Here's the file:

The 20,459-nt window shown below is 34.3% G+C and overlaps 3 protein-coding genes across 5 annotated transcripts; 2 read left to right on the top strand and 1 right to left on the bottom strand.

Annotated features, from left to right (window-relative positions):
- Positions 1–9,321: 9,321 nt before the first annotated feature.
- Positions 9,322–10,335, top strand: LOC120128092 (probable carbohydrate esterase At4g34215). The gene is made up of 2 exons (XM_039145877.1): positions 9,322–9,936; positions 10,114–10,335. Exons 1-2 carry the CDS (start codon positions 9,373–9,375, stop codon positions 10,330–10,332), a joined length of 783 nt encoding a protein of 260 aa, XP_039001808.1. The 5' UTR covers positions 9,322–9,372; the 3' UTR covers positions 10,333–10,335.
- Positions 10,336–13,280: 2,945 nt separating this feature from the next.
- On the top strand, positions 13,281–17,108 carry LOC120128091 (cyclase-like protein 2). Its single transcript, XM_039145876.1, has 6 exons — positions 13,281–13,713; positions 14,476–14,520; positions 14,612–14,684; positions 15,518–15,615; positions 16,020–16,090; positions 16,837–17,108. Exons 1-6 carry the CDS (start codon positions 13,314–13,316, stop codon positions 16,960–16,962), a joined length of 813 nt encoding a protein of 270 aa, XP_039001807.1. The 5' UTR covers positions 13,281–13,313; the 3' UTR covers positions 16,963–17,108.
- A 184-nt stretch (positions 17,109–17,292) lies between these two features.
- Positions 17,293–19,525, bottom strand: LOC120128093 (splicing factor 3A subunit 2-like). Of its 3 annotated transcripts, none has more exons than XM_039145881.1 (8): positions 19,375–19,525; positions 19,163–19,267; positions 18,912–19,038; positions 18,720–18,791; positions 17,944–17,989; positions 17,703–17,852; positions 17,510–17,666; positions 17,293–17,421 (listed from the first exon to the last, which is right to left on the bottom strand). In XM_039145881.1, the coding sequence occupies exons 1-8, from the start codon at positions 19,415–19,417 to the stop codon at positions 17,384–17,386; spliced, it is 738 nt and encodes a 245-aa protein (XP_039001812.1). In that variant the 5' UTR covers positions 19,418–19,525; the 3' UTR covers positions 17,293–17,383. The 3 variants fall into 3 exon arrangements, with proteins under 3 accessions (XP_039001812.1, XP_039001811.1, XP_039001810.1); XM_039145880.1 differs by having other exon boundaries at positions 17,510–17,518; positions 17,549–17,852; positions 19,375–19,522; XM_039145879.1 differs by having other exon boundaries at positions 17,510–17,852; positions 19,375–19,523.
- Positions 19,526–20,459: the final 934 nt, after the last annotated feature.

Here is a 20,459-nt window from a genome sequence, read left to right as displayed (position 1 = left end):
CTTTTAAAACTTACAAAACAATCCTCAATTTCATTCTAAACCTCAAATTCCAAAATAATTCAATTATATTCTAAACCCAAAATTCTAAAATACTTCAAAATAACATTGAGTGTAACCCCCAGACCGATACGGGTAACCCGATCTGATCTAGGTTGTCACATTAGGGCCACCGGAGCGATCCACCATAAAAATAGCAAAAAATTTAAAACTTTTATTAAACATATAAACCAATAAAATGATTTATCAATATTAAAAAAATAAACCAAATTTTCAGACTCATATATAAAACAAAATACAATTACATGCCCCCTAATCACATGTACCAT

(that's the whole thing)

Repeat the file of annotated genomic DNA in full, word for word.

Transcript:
The 20,459-nt window shown below is 34.3% G+C and overlaps 3 protein-coding genes across 5 annotated transcripts; 2 read left to right on the top strand and 1 right to left on the bottom strand.

Annotated features, from left to right (window-relative positions):
- Positions 1–9,321: 9,321 nt before the first annotated feature.
- Positions 9,322–10,335, top strand: LOC120128092 (probable carbohydrate esterase At4g34215). The gene is made up of 2 exons (XM_039145877.1): positions 9,322–9,936; positions 10,114–10,335. Exons 1-2 carry the CDS (start codon positions 9,373–9,375, stop codon positions 10,330–10,332), a joined length of 783 nt encoding a protein of 260 aa, XP_039001808.1. The 5' UTR covers positions 9,322–9,372; the 3' UTR covers positions 10,333–10,335.
- Positions 10,336–13,280: 2,945 nt separating this feature from the next.
- On the top strand, positions 13,281–17,108 carry LOC120128091 (cyclase-like protein 2). Its single transcript, XM_039145876.1, has 6 exons — positions 13,281–13,713; positions 14,476–14,520; positions 14,612–14,684; positions 15,518–15,615; positions 16,020–16,090; positions 16,837–17,108. Exons 1-6 carry the CDS (start codon positions 13,314–13,316, stop codon positions 16,960–16,962), a joined length of 813 nt encoding a protein of 270 aa, XP_039001807.1. The 5' UTR covers positions 13,281–13,313; the 3' UTR covers positions 16,963–17,108.
- A 184-nt stretch (positions 17,109–17,292) lies between these two features.
- Positions 17,293–19,525, bottom strand: LOC120128093 (splicing factor 3A subunit 2-like). Of its 3 annotated transcripts, none has more exons than XM_039145881.1 (8): positions 19,375–19,525; positions 19,163–19,267; positions 18,912–19,038; positions 18,720–18,791; positions 17,944–17,989; positions 17,703–17,852; positions 17,510–17,666; positions 17,293–17,421 (listed from the first exon to the last, which is right to left on the bottom strand). In XM_039145881.1, the coding sequence occupies exons 1-8, from the start codon at positions 19,415–19,417 to the stop codon at positions 17,384–17,386; spliced, it is 738 nt and encodes a 245-aa protein (XP_039001812.1). In that variant the 5' UTR covers positions 19,418–19,525; the 3' UTR covers positions 17,293–17,383. The 3 variants fall into 3 exon arrangements, with proteins under 3 accessions (XP_039001812.1, XP_039001811.1, XP_039001810.1); XM_039145880.1 differs by having other exon boundaries at positions 17,510–17,518; positions 17,549–17,852; positions 19,375–19,522; XM_039145879.1 differs by having other exon boundaries at positions 17,510–17,852; positions 19,375–19,523.
- Positions 19,526–20,459: the final 934 nt, after the last annotated feature.

Here is a 20,459-nt window from a genome sequence, read left to right as displayed (position 1 = left end):
CTTTTAAAACTTACAAAACAATCCTCAATTTCATTCTAAACCTCAAATTCCAAAATAATTCAATTATATTCTAAACCCAAAATTCTAAAATACTTCAAAATAACATTGAGTGTAACCCCCAGACCGATACGGGTAACCCGATCTGATCTAGGTTGTCACATTAGGGCCACCGGAGCGATCCACCATAAAAATAGCAAAAAATTTAAAACTTTTATTAAACATATAAACCAATAAAATGATTTATCAATATTAAAAAAATAAACCAAATTTTCAGACTCATATATAAAACAAAATACAATTACATGCCCCCTAATCACATGTACCAT